On the wall is a memorial to Isaac Clarkson, a 19th-century vicar who served for 35 years. We see his portrait again in the Art Gallery in Holyhead Road, where, as well as pictures, there are collections of ironwork, pottery, tapestry, and woolwork. Among the treasures of this museum we found the side of an embroidered silk waistcoat of the 18th century, a Buddhist prayer-wheel, a uniform, sword, and spurs worn at the charge of the Light Brigade, and a piece of the earhest gas-piping known, from the floor of William Murdock’s house at Handsworth
SHENSTONE. On a windy hilltop, below two towers, sleeps the last of Nelson’s captains, Admiral Parker. He was a middy at 12, commanded his own ship when he was 21 and took part in the famous chase of Villeneuve, the man who lost Trafalgar. By 1812 he was rich enough to buy Shenstone Lodge, where he lived for 15 years as a country gentleman, but he answered his country’s call in 1827, and 14 years later sailed to China, where he captured many towns and won a knighthood. In the 30 years which followed he did much to establish a high standard of discipline in the navy.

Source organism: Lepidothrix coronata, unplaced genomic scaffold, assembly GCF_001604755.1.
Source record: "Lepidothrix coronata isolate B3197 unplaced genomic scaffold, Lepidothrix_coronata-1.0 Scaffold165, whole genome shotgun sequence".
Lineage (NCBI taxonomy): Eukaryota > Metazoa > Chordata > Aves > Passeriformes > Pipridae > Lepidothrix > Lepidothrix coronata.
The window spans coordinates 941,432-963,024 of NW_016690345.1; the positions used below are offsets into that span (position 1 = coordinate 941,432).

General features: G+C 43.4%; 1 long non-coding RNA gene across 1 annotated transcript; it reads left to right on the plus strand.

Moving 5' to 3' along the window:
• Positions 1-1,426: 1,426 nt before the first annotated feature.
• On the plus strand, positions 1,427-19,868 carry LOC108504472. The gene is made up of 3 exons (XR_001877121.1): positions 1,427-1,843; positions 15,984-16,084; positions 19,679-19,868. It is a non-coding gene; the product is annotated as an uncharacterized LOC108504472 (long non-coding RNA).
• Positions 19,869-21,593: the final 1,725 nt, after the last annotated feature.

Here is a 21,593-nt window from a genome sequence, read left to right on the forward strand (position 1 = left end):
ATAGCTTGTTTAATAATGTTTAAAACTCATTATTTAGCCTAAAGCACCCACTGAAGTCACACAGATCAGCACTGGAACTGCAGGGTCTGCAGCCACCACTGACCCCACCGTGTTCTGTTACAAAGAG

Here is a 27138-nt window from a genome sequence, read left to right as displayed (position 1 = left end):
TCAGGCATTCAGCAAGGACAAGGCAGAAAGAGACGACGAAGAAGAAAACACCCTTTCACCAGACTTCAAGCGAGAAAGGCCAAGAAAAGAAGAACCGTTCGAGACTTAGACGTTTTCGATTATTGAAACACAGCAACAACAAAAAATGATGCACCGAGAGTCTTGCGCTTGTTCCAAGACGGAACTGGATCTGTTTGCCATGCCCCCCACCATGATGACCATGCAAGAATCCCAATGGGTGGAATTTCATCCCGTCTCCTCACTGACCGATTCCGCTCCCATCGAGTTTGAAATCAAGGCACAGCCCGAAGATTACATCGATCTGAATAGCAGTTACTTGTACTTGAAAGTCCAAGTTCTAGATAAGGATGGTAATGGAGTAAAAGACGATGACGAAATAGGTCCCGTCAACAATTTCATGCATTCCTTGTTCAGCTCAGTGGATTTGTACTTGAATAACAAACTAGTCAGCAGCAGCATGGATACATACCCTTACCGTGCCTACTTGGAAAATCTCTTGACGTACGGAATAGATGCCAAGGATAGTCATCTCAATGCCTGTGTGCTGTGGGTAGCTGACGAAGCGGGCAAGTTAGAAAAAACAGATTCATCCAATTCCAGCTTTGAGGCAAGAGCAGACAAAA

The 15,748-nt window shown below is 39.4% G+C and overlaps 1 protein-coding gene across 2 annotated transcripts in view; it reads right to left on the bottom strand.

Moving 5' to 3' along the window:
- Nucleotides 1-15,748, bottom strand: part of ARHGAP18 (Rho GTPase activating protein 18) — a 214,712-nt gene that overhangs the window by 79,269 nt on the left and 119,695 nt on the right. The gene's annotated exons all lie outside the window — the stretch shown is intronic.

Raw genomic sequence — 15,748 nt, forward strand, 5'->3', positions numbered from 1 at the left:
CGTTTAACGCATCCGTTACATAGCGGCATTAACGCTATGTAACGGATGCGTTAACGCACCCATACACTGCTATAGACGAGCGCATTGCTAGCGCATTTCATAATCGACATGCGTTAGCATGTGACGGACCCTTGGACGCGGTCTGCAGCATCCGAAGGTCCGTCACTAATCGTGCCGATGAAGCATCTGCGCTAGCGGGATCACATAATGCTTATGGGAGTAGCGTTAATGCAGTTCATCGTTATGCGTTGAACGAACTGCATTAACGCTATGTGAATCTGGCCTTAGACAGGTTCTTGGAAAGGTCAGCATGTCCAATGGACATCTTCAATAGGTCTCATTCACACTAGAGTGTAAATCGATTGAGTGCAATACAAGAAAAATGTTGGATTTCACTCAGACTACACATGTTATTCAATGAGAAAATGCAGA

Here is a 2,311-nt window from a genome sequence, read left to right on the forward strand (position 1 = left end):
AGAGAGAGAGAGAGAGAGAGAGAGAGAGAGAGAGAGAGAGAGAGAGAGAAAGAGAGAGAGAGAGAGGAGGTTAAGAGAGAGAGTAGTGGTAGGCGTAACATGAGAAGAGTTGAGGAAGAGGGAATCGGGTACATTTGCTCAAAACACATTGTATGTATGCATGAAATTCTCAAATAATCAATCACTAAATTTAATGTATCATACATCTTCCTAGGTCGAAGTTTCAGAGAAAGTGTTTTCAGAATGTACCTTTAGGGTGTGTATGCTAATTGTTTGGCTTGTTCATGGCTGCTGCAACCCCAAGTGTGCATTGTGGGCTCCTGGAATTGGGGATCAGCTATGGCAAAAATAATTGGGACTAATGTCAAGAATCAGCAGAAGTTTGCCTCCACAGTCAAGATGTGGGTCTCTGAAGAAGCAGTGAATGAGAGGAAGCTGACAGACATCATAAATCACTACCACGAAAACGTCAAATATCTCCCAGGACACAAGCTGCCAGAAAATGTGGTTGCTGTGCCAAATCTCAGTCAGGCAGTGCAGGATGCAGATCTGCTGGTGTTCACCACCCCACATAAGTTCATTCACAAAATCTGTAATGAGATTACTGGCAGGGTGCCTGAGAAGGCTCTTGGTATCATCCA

The old church he knew was pulled down in 1852, but the 13th-century doorway and the old tower are here. In the churchyard, a magnificent view-point, is an old font. The new church has in its own tall tower an oak reredos with a panel of St George and the Dragon, and a wheel window in memory of the Admiral.
BURNTWOOD. It has illustrious names in its story, names such as Darwin, Johnson, and Peel. It may be that Literature owes it thanks for an ingratitude, for it permitted one of the greatest of Englishmen to languish in neglect where he might have prospered in inglorious obscurity; it let him fail and wander in poverty to build for himself a temple of immortal fame.